A seal pup who was covered in oil is recovering at an RSPCA wildlife centre in Cheshire after being rescued in Merseyside.
The grey seal was rescued by an RSPCA officer after getting trapped in an oil compound.
RSPCA animal collection officer (ACO) Lauren Bradshaw said: “He was found by one of the workers who was inspecting the site early on Wednesday. He heard something move on the gravel so shone his torch to try and find where the sound came from and that’s when he saw this seal.
“He was underweight so I immediately took him to our Stapeley Grange Wildlife Centre.”
Staff at the centre, in Nantwich, gave him a wash with Fairy washing liquid, which has been found to be the best substance to remove oil from animals.
The seal, who has been named Flax by RSPCA staff, will now be monitored closely over the next few days. As he is just a small pup he will be tube-fed a rehydration solution four times a day initially to get him rehydrated. He will then be moved to a liquidised fish diet as soon as possible so that he can start to put on some weight. Eventually he will start to be tube fed fish until he is taking them on his own.
“Flax is currently in our isolation unit where he can be closely monitored,” said Lee Stewart, manager of Stapeley Grange.
“When he first came in it was important to clean the oil off him as early as possible, as the oil could burn the skin or he could ingest it from his fur.
“Now that he is all cleaned up, our main concern is to get him vet checked and rehydrated. It is clear he hadn’t eaten for at least a couple of days as he is really emaciated. Being so young he would have been totally dependent on his mum.”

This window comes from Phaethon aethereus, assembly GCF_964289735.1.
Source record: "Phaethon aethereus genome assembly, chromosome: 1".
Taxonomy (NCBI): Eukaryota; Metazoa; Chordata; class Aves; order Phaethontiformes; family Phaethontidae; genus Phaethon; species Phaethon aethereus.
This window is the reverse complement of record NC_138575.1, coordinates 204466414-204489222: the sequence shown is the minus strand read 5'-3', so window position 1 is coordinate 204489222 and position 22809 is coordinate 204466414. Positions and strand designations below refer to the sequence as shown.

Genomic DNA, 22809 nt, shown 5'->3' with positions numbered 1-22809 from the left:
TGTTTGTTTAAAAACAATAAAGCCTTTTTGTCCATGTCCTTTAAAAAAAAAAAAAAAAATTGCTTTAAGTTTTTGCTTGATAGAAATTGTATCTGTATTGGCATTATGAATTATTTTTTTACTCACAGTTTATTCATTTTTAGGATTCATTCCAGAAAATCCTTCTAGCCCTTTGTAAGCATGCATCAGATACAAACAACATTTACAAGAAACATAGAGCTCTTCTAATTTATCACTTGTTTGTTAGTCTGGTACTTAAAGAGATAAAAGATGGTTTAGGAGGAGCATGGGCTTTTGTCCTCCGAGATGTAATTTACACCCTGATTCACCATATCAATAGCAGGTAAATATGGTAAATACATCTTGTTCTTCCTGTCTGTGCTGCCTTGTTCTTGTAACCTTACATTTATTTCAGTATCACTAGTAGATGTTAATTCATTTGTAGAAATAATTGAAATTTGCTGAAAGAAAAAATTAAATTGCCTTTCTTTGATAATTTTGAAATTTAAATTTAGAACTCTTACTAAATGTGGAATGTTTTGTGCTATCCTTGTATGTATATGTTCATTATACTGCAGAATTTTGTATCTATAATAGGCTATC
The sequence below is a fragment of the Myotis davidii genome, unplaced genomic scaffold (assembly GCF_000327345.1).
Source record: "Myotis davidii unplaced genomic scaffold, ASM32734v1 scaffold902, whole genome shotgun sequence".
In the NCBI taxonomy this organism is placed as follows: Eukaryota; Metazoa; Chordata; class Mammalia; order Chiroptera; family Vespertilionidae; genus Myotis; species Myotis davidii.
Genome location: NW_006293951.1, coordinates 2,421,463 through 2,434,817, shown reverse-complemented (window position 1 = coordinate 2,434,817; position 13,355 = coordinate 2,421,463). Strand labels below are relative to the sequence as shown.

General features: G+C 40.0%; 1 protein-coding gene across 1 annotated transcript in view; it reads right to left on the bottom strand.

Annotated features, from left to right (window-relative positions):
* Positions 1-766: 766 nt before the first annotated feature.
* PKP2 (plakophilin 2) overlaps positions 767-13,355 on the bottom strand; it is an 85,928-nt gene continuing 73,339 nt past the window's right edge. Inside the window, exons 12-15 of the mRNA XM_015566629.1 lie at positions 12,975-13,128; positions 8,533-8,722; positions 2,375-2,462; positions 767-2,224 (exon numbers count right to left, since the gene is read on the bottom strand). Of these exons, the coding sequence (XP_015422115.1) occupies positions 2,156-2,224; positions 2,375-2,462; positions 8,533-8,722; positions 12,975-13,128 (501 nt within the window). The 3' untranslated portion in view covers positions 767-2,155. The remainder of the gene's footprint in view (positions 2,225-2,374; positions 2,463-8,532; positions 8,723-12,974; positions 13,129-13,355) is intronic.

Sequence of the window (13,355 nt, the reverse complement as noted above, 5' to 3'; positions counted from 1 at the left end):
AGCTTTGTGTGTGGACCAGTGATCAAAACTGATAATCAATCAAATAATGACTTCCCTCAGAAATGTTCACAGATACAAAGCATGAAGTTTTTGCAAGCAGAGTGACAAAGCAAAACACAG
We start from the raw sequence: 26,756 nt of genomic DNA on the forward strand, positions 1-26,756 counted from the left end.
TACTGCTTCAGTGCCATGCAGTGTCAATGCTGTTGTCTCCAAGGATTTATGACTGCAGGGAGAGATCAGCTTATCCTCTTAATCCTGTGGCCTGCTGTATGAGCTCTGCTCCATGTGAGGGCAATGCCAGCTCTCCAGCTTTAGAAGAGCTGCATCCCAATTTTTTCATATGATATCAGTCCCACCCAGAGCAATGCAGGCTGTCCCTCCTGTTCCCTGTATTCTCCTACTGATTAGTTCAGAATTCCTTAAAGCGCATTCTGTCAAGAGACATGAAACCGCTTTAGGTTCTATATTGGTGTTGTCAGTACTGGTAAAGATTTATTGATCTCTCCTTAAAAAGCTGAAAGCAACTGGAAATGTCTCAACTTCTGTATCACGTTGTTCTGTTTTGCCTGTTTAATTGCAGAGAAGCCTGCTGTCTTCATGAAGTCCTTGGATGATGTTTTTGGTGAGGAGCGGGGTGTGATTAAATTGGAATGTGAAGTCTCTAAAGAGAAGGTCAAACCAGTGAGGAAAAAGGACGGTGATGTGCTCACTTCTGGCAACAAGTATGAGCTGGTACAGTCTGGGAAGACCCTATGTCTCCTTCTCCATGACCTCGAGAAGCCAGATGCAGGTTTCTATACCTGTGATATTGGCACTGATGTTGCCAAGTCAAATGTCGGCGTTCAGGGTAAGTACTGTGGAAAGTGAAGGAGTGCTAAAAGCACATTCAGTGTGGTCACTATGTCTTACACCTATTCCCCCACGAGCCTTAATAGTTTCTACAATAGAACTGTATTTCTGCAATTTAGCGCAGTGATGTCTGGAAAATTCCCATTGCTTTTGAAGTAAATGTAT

Once Flax has gained enough weight he will be moved to one of Stapeley Grange’s pools, usually with another seal so they can socialise.
As Stapeley Grange doesn’t have facilities to see them through to release the seals are then transferred to RSPCA East Winch, in Norfolk, for 6-8 weeks where they are given access to larger pools where they can socialise and start to learn to compete for food with other orphaned pups.
After that it’s all about weight gain and as soon as they weigh over 40kg they are returned to the West coast of the country, via Stapeley, and released back to the wild.
“Their rehabilitation takes a long time as we need to be sure that they are the right weight and that they can compete for food and socialise with others, before going back to the wild,” said Lee. “It is hard work rehabilitating one seal but it is so rewarding when they are released back into the sea after months of looking after them.”
At the moment Stapeley Grange has 10 seals – including Flax. As a result, the centre is using 150kg of trout each week just to feed the seals - at a cost of £280 a week.
The centre is urging people to help towards the cost by donating to its Funds For Foods campaign.
“It is a saying which is often used but every little does help,” said Lee. “When a seal arrives into our care, our food bill goes up and as a charity which relies on public donations, we really are very grateful for everyone who donates even just £1 which will go towards our annual £50,000 food bill.”
To donate to Stapeley Grange, visit www.justgiving.com/campaigns/charity/rspcahq/stapeleygrange. Alternatively donations can be dropped off to the centre, which is in London Road, Nantwich.
The RSPCA would urge anyone who has any concerns about a seal pup or seal to keep at a safe distance and contact our 24-hour emergency line on 0300 1234 999. For more information about what to do if you see a seal or pup on the beach alone, please visit the website: www.rspca.org.uk/adviceandwelfare/wildlife/orphanedanimals/sealpups